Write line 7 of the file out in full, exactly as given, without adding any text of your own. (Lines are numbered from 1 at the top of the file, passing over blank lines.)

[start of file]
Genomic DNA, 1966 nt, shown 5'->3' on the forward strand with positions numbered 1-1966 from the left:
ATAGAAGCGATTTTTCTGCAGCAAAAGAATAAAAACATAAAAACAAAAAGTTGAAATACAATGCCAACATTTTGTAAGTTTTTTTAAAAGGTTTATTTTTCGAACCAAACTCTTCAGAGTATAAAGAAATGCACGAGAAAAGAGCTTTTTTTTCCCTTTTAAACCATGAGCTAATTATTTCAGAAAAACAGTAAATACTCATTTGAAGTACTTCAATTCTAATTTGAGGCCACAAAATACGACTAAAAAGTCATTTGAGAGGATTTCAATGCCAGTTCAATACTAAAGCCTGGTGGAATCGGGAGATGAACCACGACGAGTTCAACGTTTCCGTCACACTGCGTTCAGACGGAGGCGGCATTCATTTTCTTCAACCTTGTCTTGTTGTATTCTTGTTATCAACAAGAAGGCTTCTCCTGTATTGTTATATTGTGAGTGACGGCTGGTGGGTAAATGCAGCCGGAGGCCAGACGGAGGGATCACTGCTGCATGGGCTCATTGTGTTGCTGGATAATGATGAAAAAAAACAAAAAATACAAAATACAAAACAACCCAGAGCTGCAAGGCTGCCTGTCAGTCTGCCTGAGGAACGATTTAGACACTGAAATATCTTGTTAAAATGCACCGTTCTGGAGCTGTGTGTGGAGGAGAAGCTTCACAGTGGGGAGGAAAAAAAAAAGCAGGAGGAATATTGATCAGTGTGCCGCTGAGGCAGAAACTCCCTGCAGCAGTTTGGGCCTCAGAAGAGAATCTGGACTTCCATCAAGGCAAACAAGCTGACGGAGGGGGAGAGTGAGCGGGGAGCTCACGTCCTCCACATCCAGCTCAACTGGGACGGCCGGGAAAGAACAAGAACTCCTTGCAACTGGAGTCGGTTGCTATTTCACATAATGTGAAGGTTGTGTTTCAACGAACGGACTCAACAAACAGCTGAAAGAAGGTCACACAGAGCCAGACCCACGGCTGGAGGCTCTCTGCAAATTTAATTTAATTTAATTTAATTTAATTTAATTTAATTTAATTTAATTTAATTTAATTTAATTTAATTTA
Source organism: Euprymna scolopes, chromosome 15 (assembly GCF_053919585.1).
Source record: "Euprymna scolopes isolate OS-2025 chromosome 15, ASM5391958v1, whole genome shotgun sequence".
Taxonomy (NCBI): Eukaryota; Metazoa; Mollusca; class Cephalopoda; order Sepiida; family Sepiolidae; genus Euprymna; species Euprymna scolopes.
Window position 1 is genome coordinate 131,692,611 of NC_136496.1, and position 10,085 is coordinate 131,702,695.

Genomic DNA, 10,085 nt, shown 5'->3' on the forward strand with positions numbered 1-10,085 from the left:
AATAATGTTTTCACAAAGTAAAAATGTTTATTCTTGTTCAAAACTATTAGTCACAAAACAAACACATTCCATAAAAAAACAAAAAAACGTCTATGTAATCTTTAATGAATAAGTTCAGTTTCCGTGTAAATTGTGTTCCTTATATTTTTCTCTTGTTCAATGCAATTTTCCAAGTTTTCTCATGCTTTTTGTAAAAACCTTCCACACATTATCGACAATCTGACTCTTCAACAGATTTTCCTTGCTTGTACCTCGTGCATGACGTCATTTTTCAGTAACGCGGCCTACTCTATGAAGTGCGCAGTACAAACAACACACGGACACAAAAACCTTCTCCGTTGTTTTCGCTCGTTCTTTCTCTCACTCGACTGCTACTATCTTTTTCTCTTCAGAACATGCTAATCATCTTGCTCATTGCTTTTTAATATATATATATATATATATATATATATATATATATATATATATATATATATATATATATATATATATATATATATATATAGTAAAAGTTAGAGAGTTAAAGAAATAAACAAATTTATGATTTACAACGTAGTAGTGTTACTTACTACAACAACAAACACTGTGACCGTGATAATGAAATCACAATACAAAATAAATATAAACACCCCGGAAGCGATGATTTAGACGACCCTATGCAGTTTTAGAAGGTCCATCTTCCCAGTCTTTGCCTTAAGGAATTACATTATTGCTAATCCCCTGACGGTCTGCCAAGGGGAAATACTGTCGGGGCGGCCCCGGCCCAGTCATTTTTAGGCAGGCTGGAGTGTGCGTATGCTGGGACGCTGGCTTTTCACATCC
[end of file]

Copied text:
Genomic DNA, 10,085 nt, shown 5'->3' on the forward strand with positions numbered 1-10,085 from the left: